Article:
Stillman & Birn Alpha (9×6), Namiki Falcon

This quite literally wore me out and I spent the rest of the session sitting around, talking and looking at a bit of the Herge exhibition.

This week I found myself better able to walk and with even less pain.  I’ve started doing some doodling at home and even managed to get some winterizing stuff done on the weekend.  Still lacking energy but even that had improved.  On Wednesday I hopped a bus to the library where we were going to draw from comics.  Seems there’s a theme developing here.

Stillman & Birn Alpha (9×6), Namiki Falcon

It was a wonderful session, though my lack of energy, and probably my hiatus from drawing, showed when I tried to draw some of my favorite cartoon characters.  I began drawing Corto, a very famous Hugo Pratt character.  Pratt is an Italian cartoonist and one of my favorites.

As I look at this small sketch I can’t help but reflect on how tired I was when I finished it.  I spent the next half hour just flipping through comics, mindlessly looking at the graphics.

Ultimately, though, I decided to draw Obelix, one of the main characters in the Asterix series of comics that taught most French kids early European history.  Asterix and his buddies are Gauls and the bad guys are Romans.  Obelix was Asterix’s super-strong friend, his loyal sidekick.

Stillman & Birn Alpha (9×6), Namiki Falcon

We ended that day with a cup of coffee and the sketching banter I have so missed over the past six weeks.  When I got home I took a nap, but I’m getting there…taking baby steps with a limp.

Drawing From Photos Is Hard

The common view is that drawing from photos is easier than drawing from life.  This view is rationalized by the fact that the photo has already reduced the subject to two dimensions.  Clearly this is true but, in my opinion, it ignores the flip-side of this, i.e. that a photo takes the life out of the subject that three dimensions provide.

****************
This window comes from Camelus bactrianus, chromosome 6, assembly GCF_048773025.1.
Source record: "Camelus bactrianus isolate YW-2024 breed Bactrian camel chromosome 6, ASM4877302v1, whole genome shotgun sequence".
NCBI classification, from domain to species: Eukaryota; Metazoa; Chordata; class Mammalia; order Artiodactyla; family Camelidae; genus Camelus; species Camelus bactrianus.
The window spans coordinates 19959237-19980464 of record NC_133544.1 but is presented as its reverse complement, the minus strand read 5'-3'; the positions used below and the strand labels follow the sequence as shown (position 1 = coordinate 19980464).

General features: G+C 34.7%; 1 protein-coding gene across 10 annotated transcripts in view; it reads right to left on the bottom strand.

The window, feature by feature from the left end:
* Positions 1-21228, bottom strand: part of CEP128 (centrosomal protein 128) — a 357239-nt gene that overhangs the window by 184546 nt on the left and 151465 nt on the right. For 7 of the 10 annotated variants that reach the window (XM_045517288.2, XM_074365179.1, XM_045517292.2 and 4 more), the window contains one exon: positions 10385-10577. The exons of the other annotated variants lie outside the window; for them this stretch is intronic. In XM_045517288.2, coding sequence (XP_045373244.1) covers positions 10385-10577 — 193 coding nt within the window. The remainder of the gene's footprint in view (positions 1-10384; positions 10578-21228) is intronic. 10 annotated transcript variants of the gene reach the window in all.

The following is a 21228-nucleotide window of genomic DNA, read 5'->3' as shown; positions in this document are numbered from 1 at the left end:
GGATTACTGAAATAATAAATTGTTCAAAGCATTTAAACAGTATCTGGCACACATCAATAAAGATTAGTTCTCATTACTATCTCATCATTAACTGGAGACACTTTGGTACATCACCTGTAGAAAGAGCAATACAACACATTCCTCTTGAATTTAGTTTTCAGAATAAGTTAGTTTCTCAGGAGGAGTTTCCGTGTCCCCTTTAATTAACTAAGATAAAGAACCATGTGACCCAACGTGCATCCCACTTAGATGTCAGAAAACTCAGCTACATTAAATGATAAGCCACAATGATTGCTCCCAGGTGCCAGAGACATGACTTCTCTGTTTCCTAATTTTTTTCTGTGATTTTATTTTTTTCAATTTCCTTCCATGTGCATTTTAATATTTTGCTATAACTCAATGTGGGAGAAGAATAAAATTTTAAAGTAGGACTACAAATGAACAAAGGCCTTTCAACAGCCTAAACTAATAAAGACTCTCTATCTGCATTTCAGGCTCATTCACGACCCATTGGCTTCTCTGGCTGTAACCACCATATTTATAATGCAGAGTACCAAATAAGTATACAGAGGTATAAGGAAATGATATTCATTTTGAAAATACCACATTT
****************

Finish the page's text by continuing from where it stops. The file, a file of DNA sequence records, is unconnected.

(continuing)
A cardboard cutout of R2-D2 doesn’t provide as much information as a 3D model of R2-D2.  This same information is lost in a photo as well, or so I believe.  And when I try to draw from photos, my brain seems to think so too, because it literally is less interested in the project than when I draw the same subject from life.

I’ve drawn a lot of statues because we’ve got a gazillion of them in Quebec City and I enjoy doing so.  But when I drew a Jacques Cartier statue from a photo, my brain wandered, failed to engage in the process and the results seemed to reflect my lack of interest.  I think I’ll stick with life drawing.

Sketching Without A Net

I’m used to working with the subject in front of me.  I rely upon it to provide me with proportions and relationships.  When I leave that world and rely only upon my imagination, I feel lost, needing something to grab onto that is simply not there.

This morning I sat down with a piece of hot-press watercolor paper.  I’m trying to figure out how to use it so I thought I’d doodle a bit.  This sketch started with an eye.  Then I added some hairs around it.  This led to the addition of a nose and I was off in never-never-land, trying to figure out how to draw a mouse.

I don’t know how to draw a mouse.  I’m sure I got the proportions wrong but my serendipitous road took me to needing a mouse all scrunched up while trying to hold onto something.  Where are a mouse’s feet anyways?  I don’t really know.  I was just doodling.  Anyways, here it is.  Mice, even poorly proportioned mice are cute.

My buddy Yvan has told me that I needed to spend more time drawing from imagination.  According to him, if you do this you will never look at the world the same because you’ll always be building a vocabulary so you can draw from imagination.  I think he’s right.  I need to go look at some mice.